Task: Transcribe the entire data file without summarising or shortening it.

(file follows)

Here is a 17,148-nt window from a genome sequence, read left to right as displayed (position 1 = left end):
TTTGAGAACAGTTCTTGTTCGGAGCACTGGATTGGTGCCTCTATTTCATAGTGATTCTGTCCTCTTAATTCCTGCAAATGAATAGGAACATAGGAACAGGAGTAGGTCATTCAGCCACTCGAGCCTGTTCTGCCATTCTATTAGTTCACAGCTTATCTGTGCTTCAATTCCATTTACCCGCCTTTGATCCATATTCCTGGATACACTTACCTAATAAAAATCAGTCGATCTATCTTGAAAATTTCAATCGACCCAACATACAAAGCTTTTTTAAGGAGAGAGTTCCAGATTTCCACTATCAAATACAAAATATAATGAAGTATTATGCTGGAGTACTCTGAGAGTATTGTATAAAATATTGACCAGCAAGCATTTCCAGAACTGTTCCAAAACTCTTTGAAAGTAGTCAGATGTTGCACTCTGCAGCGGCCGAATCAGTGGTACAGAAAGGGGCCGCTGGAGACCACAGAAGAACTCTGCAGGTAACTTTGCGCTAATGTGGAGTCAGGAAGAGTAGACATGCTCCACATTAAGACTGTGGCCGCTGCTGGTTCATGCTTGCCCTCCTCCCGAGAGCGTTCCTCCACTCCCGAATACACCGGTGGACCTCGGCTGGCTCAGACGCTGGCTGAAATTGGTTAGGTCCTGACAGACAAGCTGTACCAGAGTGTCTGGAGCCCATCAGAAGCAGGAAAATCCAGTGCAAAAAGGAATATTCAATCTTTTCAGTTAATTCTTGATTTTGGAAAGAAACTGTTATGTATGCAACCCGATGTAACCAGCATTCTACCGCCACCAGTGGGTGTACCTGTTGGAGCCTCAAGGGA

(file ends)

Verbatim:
Here is a 17,148-nt window from a genome sequence, read left to right as displayed (position 1 = left end):
TTTGAGAACAGTTCTTGTTCGGAGCACTGGATTGGTGCCTCTATTTCATAGTGATTCTGTCCTCTTAATTCCTGCAAATGAATAGGAACATAGGAACAGGAGTAGGTCATTCAGCCACTCGAGCCTGTTCTGCCATTCTATTAGTTCACAGCTTATCTGTGCTTCAATTCCATTTACCCGCCTTTGATCCATATTCCTGGATACACTTACCTAATAAAAATCAGTCGATCTATCTTGAAAATTTCAATCGACCCAACATACAAAGCTTTTTTAAGGAGAGAGTTCCAGATTTCCACTATCAAATACAAAATATAATGAAGTATTATGCTGGAGTACTCTGAGAGTATTGTATAAAATATTGACCAGCAAGCATTTCCAGAACTGTTCCAAAACTCTTTGAAAGTAGTCAGATGTTGCACTCTGCAGCGGCCGAATCAGTGGTACAGAAAGGGGCCGCTGGAGACCACAGAAGAACTCTGCAGGTAACTTTGCGCTAATGTGGAGTCAGGAAGAGTAGACATGCTCCACATTAAGACTGTGGCCGCTGCTGGTTCATGCTTGCCCTCCTCCCGAGAGCGTTCCTCCACTCCCGAATACACCGGTGGACCTCGGCTGGCTCAGACGCTGGCTGAAATTGGTTAGGTCCTGACAGACAAGCTGTACCAGAGTGTCTGGAGCCCATCAGAAGCAGGAAAATCCAGTGCAAAAAGGAATATTCAATCTTTTCAGTTAATTCTTGATTTTGGAAAGAAACTGTTATGTATGCAACCCGATGTAACCAGCATTCTACCGCCACCAGTGGGTGTACCTGTTGGAGCCTCAAGGGA